White wine intake was associated with a modest increase in the risk of melanoma among Caucasian men and women, according to a study published online in Cancer Epidemiology, Biomarkers & Prevention (Dec. 6, 2016).
During the study, the researchers used data from three large prospective cohort studies in which 210,252 participants were followed for a mean of 18.3 years, using food-frequency questionnaires to determine their alcohol consumption. According to the authors, a standard drink was defined as 12.8 grams of alcohol.
Findings suggested that alcohol intake was associated with a 14% higher risk of melanoma per drink per day. In particular, each drink per day of white wine was associated with a 13% increased risk of melanoma. Other forms of alcohol—beer, red wine, and liquor—did not significantly affect melanoma risk.
“It was surprising that white wine was the only drink independently associated with increased risk of melanoma. The reason for the association is unknown. However, research has shown that some wine has somewhat higher levels of pre-existing acetaldehyde than beer or spirits,” said the lead author, Eunyoung Cho, an associate professor of dermatology and epidemiology at the Warren Alpert Medical School of Brown University in Providence, R.I.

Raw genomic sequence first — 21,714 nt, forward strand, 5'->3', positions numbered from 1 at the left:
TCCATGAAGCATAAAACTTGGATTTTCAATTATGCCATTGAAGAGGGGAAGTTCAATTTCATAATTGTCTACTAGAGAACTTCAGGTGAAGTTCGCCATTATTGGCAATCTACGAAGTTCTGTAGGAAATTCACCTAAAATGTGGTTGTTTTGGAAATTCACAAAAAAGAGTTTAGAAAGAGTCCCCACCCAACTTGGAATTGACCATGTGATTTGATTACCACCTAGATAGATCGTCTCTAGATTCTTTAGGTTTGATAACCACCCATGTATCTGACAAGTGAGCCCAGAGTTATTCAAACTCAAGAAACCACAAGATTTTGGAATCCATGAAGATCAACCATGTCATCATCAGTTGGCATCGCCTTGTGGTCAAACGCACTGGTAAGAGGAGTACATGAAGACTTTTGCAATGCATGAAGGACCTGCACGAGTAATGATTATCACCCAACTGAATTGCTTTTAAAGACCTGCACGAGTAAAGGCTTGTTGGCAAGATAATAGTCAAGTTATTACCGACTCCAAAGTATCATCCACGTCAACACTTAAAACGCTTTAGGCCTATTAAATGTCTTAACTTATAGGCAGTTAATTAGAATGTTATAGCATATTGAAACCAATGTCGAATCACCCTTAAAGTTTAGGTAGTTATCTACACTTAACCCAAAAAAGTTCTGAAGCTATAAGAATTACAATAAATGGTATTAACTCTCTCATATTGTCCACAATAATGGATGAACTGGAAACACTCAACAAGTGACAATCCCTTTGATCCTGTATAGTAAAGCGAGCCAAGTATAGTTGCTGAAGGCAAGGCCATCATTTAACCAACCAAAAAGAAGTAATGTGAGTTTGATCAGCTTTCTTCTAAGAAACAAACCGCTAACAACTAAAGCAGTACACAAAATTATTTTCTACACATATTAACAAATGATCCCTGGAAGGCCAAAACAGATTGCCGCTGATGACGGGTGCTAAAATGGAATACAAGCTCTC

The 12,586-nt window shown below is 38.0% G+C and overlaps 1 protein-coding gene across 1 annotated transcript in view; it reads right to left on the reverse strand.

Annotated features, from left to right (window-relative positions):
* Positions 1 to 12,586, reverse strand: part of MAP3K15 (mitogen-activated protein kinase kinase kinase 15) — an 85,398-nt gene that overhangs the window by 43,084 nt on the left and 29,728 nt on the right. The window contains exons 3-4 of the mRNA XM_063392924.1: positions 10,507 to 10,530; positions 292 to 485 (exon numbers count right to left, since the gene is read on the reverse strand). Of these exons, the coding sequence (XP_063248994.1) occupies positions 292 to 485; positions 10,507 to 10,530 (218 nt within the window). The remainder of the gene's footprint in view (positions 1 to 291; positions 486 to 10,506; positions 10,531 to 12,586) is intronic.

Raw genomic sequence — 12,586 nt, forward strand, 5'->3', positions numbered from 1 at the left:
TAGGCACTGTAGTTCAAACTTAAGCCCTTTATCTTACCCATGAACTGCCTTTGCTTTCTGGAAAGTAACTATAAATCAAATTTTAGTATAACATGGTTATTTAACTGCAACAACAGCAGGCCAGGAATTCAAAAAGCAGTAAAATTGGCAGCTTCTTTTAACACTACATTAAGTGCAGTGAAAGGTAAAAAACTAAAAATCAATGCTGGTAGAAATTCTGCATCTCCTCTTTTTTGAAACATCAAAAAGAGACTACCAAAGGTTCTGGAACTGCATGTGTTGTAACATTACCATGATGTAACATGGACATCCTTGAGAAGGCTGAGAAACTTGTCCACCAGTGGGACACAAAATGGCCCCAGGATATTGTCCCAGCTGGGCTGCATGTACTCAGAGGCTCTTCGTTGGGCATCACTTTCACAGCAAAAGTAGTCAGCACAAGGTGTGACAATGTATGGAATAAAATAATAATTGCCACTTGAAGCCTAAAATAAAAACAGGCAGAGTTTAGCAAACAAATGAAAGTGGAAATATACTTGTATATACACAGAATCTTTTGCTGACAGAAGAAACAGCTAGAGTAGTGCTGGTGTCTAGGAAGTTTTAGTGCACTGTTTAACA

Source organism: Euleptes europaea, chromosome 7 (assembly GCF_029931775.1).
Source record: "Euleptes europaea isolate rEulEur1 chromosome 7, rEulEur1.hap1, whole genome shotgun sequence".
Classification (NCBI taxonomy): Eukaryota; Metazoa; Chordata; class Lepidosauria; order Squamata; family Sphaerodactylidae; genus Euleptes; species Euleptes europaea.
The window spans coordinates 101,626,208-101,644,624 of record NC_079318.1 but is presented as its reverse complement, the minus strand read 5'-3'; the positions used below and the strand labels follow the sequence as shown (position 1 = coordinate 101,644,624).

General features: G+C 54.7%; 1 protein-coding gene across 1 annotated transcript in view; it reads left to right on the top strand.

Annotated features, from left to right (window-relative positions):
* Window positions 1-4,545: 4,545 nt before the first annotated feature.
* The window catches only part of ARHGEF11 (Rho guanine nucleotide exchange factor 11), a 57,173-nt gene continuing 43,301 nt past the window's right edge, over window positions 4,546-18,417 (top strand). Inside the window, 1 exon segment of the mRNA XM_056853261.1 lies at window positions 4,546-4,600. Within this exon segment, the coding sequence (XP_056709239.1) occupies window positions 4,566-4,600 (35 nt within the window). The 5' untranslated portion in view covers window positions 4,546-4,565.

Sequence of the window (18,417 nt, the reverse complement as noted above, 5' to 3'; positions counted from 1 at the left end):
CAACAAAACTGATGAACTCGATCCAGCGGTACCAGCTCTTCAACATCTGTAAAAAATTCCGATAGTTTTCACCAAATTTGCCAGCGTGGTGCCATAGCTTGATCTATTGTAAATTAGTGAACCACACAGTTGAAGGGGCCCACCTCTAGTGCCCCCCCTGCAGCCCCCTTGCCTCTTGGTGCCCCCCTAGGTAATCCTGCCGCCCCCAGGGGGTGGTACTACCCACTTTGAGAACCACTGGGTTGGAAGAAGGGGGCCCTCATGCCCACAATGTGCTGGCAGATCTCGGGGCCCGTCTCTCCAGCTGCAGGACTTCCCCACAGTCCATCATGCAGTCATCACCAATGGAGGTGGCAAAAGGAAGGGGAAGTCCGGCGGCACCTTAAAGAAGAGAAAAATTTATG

“While red and white wine may have similar amounts of pre-existing acetaldehyde, the antioxidants in red wine may offset the risks,” added Cho, who was quoted in a press release.
The association between alcohol and melanoma was strongest for parts of the body that typically receive less sun exposure. Cho said that compared with non-drinkers, those who consumed 20 grams or more of alcohol per day were 2% more likely to be diagnosed with melanomas of the head, neck, or extremities, but 73% more likely to be diagnosed with melanomas of the trunk.
“Previous research has suggested that alcohol can cause carcinogenesis as the ethanol in alcohol metabolizes into acetaldehyde, which damages DNA and prevents DNA repair,” said Cho.
Cho indicated that the study’s chief limitation was the homogeneity of the study population. Non-whites were excluded, as there were too few non-white participants to draw statistically valid conclusions. Therefore, the study’s findings cannot be generalized for other racial or ethnic groups.
Also, few study participants reported heavy drinking, and the study did not account for some potential risk factors of melanoma, such as sun-protection behaviours. Participants were excluded if they reported a personal history of cancer at baseline in order to avoid bias due to closer physician follow-up of cancer patients.
“The clinical and biological significance of these findings remains to be determined, but for motivated individuals with other strong risk factors for melanoma, counselling regarding alcohol use may be an appropriate risk-reduction strategy to reduce risks of melanoma as well as other cancers,” Cho said.
However, Cho pointed out that modest alcohol intake has been connected with reduced risk of cardiovascular disease.
“For drinkers, risks and benefits of alcohol consumption have to be considered individually, including the risk related to skin cancer,” she said.
This study was supported by grants from the National Institutes of Health. Cho declares no conflicts of interest.